This latest work from one of the world's leading political philosophers will appeal to audiences from a variety of fields, including philosophy, political science, women's studies, ethnic studies, sociology, and communications studies.
In her long-awaited Responsibility for Justice, Young discusses our responsibilities to address "structural" injustices in which we among many are implicated, often by virtue of participating in a market, such as buying goods produced in sweatshops, or participating in booming housing markets that leave many homeless.
The essay theorizes the responsibilities moral agents may be said to have in relation to global structural social processes that have unjust consequences. How ought moral agents, whether individual or institutional, conceptualize their responsibilities in relation to global injustice? I propose a model of responsibility from social connection as an interpretation of obligations of justice arising from structural social processes. I use the example of justice in transnational processes of production, distribution and marketing of clothing to illustrate operations of structural (...) social processes that extend widely across regions of the world. The social connection model of responsibility says that all agents who contribute by their actions to the structural processes that produce injustice have responsibilities to work to remedy these injustices. I distinguish this model from a more standard model of responsibility, which I call a liability model. I specify five features of the social connection model of responsibility that distinguish it from the liability model: it does not isolate perpetrators; it judges background conditions of action; it is more forward looking than backward looking; its responsibility is essentially shared; and it can be discharged only through collective action. The final section of the essay begins to articulate parameters of reasoning that agents can use for thinking about their own action in relation to structural injustice. a Footnotesa Thanks to David Alexander, Daniel Drezner, David Owen, and Ellen Frankel Paul for comments on an earlier version of this essay. Thanks to David Newstone for research assistance. (shrink)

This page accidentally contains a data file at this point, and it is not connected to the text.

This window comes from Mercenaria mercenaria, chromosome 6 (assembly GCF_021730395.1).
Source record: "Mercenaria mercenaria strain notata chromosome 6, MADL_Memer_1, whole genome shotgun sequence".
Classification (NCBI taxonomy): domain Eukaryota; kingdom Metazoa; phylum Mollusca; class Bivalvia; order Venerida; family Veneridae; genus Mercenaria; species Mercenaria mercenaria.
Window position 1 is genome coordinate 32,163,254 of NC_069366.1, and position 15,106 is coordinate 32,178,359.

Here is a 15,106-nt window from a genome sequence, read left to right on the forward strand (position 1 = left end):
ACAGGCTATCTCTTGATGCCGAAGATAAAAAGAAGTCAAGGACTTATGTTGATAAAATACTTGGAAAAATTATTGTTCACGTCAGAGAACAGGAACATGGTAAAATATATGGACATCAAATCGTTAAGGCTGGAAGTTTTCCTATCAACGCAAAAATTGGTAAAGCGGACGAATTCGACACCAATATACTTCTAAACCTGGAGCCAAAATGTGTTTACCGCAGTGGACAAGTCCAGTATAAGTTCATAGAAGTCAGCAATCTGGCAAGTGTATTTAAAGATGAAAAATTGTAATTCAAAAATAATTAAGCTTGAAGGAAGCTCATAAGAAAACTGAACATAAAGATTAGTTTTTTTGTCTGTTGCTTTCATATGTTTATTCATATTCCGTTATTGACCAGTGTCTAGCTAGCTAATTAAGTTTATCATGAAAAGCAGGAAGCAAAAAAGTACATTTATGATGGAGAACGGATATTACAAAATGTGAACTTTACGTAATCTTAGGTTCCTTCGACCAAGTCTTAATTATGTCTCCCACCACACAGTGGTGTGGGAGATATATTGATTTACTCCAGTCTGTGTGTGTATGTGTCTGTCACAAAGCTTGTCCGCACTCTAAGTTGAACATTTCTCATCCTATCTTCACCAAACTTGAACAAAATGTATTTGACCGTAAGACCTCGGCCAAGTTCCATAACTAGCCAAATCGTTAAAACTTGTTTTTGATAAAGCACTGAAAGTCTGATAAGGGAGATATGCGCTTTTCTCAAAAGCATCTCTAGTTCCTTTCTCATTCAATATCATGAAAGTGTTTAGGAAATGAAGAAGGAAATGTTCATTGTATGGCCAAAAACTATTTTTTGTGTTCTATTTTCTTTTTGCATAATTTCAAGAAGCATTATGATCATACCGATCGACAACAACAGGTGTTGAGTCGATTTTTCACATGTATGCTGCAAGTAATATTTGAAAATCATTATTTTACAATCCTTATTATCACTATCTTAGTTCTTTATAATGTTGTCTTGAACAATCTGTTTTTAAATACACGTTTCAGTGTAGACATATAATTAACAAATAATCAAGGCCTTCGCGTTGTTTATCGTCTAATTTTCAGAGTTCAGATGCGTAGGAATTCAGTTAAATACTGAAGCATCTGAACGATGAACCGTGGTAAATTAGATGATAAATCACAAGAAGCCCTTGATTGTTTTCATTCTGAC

Written over a span of more than two decades, the essays by Iris Marion Young collected in this volume describe diverse aspects of women's lived body experience in modern Western societies. Drawing on the ideas of several twentieth century continental philosophers--including Simone de Beauvoir, Martin Heidegger, Luce Irigaray, Julia Kristeva, and Maurice Merleau-Ponty--Young constructs rigorous analytic categories for interpreting embodied subjectivity. The essays combine theoretical description of experience with normative evaluation of the unjust constraints on their freedom and opportunity that (...) continue to burden many women. The lead essay rethinks the purpose of the category of "gender" for feminist theory, after important debates have questioned its usefulness. Other essays include reflection on the meaning of being at home and the need for privacy in old age residences as well as essays that analyze aspects of the experience of women and girls that have received little attention even in feminist theory--such as the sexuality of breasts, or menstruation as punctuation in a woman's life story. Young describes the phenomenology of moving in a pregnant body and the tactile pleasures of clothing. While academically rigorous, the essays are also written with engaging style, incorporating vivid imagery and autobiographical narrative. On Female Body Experience raises issues and takes positions that speak to scholars and students in philosophy, sociology, geography, medicine, nursing, and education. (shrink)